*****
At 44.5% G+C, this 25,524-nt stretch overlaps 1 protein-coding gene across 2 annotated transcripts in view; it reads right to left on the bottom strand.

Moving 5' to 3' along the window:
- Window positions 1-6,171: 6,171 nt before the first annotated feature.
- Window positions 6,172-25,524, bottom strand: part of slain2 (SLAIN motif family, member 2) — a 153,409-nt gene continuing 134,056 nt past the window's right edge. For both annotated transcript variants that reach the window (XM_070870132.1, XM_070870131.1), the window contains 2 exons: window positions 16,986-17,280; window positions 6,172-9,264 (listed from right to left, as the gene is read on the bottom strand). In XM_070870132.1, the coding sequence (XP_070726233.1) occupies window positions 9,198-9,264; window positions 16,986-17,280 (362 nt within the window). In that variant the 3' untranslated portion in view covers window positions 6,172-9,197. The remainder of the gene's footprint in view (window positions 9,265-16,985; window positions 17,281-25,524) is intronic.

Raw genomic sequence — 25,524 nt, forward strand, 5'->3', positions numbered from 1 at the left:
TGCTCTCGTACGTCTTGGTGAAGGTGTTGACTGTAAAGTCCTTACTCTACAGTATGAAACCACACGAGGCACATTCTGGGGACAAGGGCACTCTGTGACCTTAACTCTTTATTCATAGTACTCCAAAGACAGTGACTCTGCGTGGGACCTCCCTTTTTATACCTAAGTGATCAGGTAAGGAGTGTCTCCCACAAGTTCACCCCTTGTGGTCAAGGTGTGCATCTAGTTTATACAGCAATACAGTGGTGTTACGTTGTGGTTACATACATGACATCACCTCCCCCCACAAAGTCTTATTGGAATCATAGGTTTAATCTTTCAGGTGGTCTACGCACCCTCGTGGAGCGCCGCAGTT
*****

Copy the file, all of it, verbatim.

At 44.5% G+C, this 25,524-nt stretch overlaps 1 protein-coding gene across 2 annotated transcripts in view; it reads right to left on the bottom strand.

Moving 5' to 3' along the window:
- Window positions 1-6,171: 6,171 nt before the first annotated feature.
- Window positions 6,172-25,524, bottom strand: part of slain2 (SLAIN motif family, member 2) — a 153,409-nt gene continuing 134,056 nt past the window's right edge. For both annotated transcript variants that reach the window (XM_070870132.1, XM_070870131.1), the window contains 2 exons: window positions 16,986-17,280; window positions 6,172-9,264 (listed from right to left, as the gene is read on the bottom strand). In XM_070870132.1, the coding sequence (XP_070726233.1) occupies window positions 9,198-9,264; window positions 16,986-17,280 (362 nt within the window). In that variant the 3' untranslated portion in view covers window positions 6,172-9,197. The remainder of the gene's footprint in view (window positions 9,265-16,985; window positions 17,281-25,524) is intronic.

Raw genomic sequence — 25,524 nt, forward strand, 5'->3', positions numbered from 1 at the left:
TGCTCTCGTACGTCTTGGTGAAGGTGTTGACTGTAAAGTCCTTACTCTACAGTATGAAACCACACGAGGCACATTCTGGGGACAAGGGCACTCTGTGACCTTAACTCTTTATTCATAGTACTCCAAAGACAGTGACTCTGCGTGGGACCTCCCTTTTTATACCTAAGTGATCAGGTAAGGAGTGTCTCCCACAAGTTCACCCCTTGTGGTCAAGGTGTGCATCTAGTTTATACAGCAATACAGTGGTGTTACGTTGTGGTTACATACATGACATCACCTCCCCCCACAAAGTCTTATTGGAATCATAGGTTTAATCTTTCAGGTGGTCTACGCACCCTCGTGGAGCGCCGCAGTT